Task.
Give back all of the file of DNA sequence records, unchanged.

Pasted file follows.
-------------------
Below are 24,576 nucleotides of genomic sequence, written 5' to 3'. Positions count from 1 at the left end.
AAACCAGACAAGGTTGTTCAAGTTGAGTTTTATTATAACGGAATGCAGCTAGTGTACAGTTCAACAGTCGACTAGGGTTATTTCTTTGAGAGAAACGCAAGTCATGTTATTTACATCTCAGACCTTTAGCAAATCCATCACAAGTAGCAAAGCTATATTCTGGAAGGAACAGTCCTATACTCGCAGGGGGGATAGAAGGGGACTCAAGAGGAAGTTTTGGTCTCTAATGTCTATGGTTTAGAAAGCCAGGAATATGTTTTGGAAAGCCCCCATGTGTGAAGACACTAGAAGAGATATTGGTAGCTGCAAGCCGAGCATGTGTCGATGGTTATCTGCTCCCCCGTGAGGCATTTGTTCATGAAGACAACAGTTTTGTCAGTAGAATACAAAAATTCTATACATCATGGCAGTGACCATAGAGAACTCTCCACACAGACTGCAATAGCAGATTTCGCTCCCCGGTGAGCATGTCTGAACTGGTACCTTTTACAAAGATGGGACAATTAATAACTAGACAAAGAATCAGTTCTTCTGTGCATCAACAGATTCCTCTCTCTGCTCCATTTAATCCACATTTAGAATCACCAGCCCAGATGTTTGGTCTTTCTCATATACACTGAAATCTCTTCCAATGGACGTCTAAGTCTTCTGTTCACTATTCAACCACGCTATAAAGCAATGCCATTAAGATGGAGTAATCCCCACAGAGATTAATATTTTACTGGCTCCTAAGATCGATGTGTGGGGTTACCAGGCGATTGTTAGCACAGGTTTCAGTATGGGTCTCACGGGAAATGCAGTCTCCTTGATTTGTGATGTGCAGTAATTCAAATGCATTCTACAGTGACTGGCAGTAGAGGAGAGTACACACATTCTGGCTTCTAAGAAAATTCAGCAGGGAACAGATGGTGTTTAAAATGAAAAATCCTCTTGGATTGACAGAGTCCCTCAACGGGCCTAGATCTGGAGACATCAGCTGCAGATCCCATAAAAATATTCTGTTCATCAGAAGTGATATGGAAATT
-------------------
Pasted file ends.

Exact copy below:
Below are 24,576 nucleotides of genomic sequence, written 5' to 3'. Positions count from 1 at the left end.
AAACCAGACAAGGTTGTTCAAGTTGAGTTTTATTATAACGGAATGCAGCTAGTGTACAGTTCAACAGTCGACTAGGGTTATTTCTTTGAGAGAAACGCAAGTCATGTTATTTACATCTCAGACCTTTAGCAAATCCATCACAAGTAGCAAAGCTATATTCTGGAAGGAACAGTCCTATACTCGCAGGGGGGATAGAAGGGGACTCAAGAGGAAGTTTTGGTCTCTAATGTCTATGGTTTAGAAAGCCAGGAATATGTTTTGGAAAGCCCCCATGTGTGAAGACACTAGAAGAGATATTGGTAGCTGCAAGCCGAGCATGTGTCGATGGTTATCTGCTCCCCCGTGAGGCATTTGTTCATGAAGACAACAGTTTTGTCAGTAGAATACAAAAATTCTATACATCATGGCAGTGACCATAGAGAACTCTCCACACAGACTGCAATAGCAGATTTCGCTCCCCGGTGAGCATGTCTGAACTGGTACCTTTTACAAAGATGGGACAATTAATAACTAGACAAAGAATCAGTTCTTCTGTGCATCAACAGATTCCTCTCTCTGCTCCATTTAATCCACATTTAGAATCACCAGCCCAGATGTTTGGTCTTTCTCATATACACTGAAATCTCTTCCAATGGACGTCTAAGTCTTCTGTTCACTATTCAACCACGCTATAAAGCAATGCCATTAAGATGGAGTAATCCCCACAGAGATTAATATTTTACTGGCTCCTAAGATCGATGTGTGGGGTTACCAGGCGATTGTTAGCACAGGTTTCAGTATGGGTCTCACGGGAAATGCAGTCTCCTTGATTTGTGATGTGCAGTAATTCAAATGCATTCTACAGTGACTGGCAGTAGAGGAGAGTACACACATTCTGGCTTCTAAGAAAATTCAGCAGGGAACAGATGGTGTTTAAAATGAAAAATCCTCTTGGATTGACAGAGTCCCTCAACGGGCCTAGATCTGGAGACATCAGCTGCAGATCCCATAAAAATATTCTGTTCATCAGAAGTGATATGGAAATT